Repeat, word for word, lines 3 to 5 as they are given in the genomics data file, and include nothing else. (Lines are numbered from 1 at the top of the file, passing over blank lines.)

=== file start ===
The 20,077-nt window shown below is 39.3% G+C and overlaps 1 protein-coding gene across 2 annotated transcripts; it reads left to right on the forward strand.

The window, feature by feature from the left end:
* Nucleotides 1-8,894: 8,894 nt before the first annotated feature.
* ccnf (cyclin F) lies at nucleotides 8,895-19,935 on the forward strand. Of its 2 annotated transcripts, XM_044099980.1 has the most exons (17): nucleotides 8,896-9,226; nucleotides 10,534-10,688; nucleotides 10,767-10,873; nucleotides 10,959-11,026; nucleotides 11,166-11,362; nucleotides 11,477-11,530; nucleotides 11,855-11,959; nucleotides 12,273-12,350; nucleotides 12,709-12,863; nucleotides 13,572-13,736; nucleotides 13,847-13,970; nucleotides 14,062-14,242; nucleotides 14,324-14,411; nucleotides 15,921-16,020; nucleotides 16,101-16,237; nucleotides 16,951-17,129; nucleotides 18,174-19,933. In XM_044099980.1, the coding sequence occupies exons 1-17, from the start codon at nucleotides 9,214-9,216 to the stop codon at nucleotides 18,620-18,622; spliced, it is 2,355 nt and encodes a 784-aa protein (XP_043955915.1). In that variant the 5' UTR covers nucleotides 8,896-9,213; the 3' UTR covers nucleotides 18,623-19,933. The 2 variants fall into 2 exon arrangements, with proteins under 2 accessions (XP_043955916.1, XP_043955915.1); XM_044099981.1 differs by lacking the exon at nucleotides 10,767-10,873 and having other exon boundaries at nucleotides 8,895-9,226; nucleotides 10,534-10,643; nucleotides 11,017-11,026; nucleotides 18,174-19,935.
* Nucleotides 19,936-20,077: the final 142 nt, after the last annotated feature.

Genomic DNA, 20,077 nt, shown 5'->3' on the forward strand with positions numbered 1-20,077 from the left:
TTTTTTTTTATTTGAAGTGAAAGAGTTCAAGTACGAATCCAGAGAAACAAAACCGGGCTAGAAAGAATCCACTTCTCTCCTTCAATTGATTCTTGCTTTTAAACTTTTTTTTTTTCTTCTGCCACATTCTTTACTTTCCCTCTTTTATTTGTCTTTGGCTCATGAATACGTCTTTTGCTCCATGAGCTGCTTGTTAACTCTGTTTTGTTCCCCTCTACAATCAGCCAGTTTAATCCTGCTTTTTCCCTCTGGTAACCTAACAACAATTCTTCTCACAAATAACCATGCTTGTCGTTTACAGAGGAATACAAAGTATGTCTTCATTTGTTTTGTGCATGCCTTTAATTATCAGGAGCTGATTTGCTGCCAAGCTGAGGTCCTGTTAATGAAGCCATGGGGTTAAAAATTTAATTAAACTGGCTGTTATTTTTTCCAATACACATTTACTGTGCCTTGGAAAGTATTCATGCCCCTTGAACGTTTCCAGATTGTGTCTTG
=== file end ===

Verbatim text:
* Nucleotides 1-8,894: 8,894 nt before the first annotated feature.
* ccnf (cyclin F) lies at nucleotides 8,895-19,935 on the forward strand. Of its 2 annotated transcripts, XM_044099980.1 has the most exons (17): nucleotides 8,896-9,226; nucleotides 10,534-10,688; nucleotides 10,767-10,873; nucleotides 10,959-11,026; nucleotides 11,166-11,362; nucleotides 11,477-11,530; nucleotides 11,855-11,959; nucleotides 12,273-12,350; nucleotides 12,709-12,863; nucleotides 13,572-13,736; nucleotides 13,847-13,970; nucleotides 14,062-14,242; nucleotides 14,324-14,411; nucleotides 15,921-16,020; nucleotides 16,101-16,237; nucleotides 16,951-17,129; nucleotides 18,174-19,933. In XM_044099980.1, the coding sequence occupies exons 1-17, from the start codon at nucleotides 9,214-9,216 to the stop codon at nucleotides 18,620-18,622; spliced, it is 2,355 nt and encodes a 784-aa protein (XP_043955915.1). In that variant the 5' UTR covers nucleotides 8,896-9,213; the 3' UTR covers nucleotides 18,623-19,933. The 2 variants fall into 2 exon arrangements, with proteins under 2 accessions (XP_043955916.1, XP_043955915.1); XM_044099981.1 differs by lacking the exon at nucleotides 10,767-10,873 and having other exon boundaries at nucleotides 8,895-9,226; nucleotides 10,534-10,643; nucleotides 11,017-11,026; nucleotides 18,174-19,935.
* Nucleotides 19,936-20,077: the final 142 nt, after the last annotated feature.